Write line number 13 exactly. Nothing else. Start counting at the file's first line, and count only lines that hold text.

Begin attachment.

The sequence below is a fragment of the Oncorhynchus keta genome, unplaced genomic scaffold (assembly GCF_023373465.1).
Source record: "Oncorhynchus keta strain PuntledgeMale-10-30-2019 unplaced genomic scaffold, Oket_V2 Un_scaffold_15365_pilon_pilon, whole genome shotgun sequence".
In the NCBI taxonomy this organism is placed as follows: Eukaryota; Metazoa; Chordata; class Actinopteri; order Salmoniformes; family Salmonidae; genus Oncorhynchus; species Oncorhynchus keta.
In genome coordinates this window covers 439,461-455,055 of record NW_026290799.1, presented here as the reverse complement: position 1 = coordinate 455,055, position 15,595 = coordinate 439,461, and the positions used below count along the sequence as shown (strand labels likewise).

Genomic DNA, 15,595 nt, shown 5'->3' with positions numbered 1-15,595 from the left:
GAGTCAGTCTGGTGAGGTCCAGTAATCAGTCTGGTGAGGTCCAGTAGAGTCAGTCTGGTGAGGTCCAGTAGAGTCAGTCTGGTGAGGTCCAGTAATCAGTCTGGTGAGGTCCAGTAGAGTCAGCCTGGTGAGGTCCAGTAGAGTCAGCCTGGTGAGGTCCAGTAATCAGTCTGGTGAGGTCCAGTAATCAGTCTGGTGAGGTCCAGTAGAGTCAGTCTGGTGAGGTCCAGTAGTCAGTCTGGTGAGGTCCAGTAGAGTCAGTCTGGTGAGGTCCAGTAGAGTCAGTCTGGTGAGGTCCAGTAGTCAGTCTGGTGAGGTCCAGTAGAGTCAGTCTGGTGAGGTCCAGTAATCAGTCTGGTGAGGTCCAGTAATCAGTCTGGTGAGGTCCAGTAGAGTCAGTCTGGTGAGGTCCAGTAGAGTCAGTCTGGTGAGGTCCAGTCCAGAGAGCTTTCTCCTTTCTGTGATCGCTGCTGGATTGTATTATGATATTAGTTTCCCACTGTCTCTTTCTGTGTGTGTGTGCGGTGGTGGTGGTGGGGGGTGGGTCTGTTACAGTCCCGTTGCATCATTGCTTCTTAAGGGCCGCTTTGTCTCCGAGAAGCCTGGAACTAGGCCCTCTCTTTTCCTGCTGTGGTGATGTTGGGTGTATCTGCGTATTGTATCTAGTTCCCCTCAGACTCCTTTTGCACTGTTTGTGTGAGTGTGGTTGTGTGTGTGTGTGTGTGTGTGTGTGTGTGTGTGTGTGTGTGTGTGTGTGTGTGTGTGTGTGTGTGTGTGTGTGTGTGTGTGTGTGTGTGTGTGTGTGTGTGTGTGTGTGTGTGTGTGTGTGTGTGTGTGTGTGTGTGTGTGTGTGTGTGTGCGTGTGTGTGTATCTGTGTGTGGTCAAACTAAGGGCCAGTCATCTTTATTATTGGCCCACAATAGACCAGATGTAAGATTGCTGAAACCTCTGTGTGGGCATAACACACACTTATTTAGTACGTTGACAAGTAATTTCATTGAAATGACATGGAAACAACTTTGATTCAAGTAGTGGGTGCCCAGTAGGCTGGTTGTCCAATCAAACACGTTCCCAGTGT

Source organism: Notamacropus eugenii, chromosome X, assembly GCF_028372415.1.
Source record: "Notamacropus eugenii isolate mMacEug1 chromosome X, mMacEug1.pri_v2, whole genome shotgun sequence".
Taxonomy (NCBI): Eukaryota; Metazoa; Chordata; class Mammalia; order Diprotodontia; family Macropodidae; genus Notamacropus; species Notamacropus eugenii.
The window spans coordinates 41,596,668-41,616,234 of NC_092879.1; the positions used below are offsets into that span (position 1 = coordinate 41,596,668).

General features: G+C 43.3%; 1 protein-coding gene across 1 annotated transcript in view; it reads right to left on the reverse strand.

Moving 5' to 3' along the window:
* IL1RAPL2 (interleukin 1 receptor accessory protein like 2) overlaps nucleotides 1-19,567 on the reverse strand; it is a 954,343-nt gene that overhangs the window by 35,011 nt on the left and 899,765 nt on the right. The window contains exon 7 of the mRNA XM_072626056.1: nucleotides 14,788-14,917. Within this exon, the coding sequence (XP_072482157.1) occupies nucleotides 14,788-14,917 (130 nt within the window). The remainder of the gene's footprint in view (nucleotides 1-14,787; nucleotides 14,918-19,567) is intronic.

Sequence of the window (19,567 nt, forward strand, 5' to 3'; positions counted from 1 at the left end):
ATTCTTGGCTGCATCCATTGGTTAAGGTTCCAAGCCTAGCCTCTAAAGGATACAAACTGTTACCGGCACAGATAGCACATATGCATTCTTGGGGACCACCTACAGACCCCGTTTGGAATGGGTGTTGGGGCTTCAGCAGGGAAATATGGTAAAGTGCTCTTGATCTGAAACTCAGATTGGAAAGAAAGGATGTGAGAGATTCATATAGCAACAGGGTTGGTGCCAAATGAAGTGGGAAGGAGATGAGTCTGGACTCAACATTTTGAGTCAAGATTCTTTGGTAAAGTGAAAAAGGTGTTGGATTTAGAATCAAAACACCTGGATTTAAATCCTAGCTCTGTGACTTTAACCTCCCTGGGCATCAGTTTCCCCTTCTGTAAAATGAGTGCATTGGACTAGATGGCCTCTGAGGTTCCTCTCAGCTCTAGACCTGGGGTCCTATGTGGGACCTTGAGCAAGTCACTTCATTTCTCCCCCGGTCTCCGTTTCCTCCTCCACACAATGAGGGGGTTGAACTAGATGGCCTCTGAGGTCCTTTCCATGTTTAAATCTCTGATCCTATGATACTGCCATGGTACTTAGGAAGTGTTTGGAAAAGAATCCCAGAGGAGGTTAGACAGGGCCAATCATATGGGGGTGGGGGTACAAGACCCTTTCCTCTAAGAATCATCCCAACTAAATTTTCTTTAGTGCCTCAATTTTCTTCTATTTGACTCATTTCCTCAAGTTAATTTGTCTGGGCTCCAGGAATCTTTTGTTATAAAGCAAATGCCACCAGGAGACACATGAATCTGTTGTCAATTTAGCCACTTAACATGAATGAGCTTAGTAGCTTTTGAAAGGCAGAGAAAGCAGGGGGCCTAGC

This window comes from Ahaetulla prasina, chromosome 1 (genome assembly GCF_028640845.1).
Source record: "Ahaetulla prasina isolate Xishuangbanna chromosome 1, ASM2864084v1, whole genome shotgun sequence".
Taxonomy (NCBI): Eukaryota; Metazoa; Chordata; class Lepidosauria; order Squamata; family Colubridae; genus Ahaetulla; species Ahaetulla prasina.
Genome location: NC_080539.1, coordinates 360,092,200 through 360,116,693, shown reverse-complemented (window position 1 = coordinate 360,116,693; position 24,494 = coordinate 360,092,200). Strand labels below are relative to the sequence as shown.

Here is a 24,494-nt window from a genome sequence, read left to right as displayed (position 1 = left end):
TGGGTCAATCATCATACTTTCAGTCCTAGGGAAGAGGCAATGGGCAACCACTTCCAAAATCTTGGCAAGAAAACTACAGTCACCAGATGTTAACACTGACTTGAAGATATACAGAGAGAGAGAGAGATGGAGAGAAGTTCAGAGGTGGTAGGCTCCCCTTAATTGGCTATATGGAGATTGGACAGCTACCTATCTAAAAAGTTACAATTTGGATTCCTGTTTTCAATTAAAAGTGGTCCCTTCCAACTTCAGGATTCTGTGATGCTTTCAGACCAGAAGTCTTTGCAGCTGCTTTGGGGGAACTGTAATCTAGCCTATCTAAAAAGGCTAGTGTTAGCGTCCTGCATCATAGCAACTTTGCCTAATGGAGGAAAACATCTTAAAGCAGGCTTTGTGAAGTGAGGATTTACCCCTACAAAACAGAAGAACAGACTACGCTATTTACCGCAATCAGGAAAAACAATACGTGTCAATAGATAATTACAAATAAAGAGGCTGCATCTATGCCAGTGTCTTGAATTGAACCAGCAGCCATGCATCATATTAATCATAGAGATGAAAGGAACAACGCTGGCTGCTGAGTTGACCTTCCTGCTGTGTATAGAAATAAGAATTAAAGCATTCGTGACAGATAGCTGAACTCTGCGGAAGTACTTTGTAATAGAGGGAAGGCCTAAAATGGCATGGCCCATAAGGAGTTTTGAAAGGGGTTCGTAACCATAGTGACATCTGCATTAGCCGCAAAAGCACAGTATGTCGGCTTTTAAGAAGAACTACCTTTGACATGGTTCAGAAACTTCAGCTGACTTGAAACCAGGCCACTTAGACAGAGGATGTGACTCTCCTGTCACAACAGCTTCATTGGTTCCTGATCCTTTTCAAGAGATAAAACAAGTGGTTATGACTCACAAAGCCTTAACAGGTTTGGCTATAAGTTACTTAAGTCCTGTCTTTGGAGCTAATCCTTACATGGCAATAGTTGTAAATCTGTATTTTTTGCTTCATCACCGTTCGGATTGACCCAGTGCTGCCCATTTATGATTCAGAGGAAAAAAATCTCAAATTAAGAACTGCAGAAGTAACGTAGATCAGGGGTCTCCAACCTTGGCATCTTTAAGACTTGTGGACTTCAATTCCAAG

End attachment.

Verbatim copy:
* IL1RAPL2 (interleukin 1 receptor accessory protein like 2) overlaps nucleotides 1-19,567 on the reverse strand; it is a 954,343-nt gene that overhangs the window by 35,011 nt on the left and 899,765 nt on the right. The window contains exon 7 of the mRNA XM_072626056.1: nucleotides 14,788-14,917. Within this exon, the coding sequence (XP_072482157.1) occupies nucleotides 14,788-14,917 (130 nt within the window). The remainder of the gene's footprint in view (nucleotides 1-14,787; nucleotides 14,918-19,567) is intronic.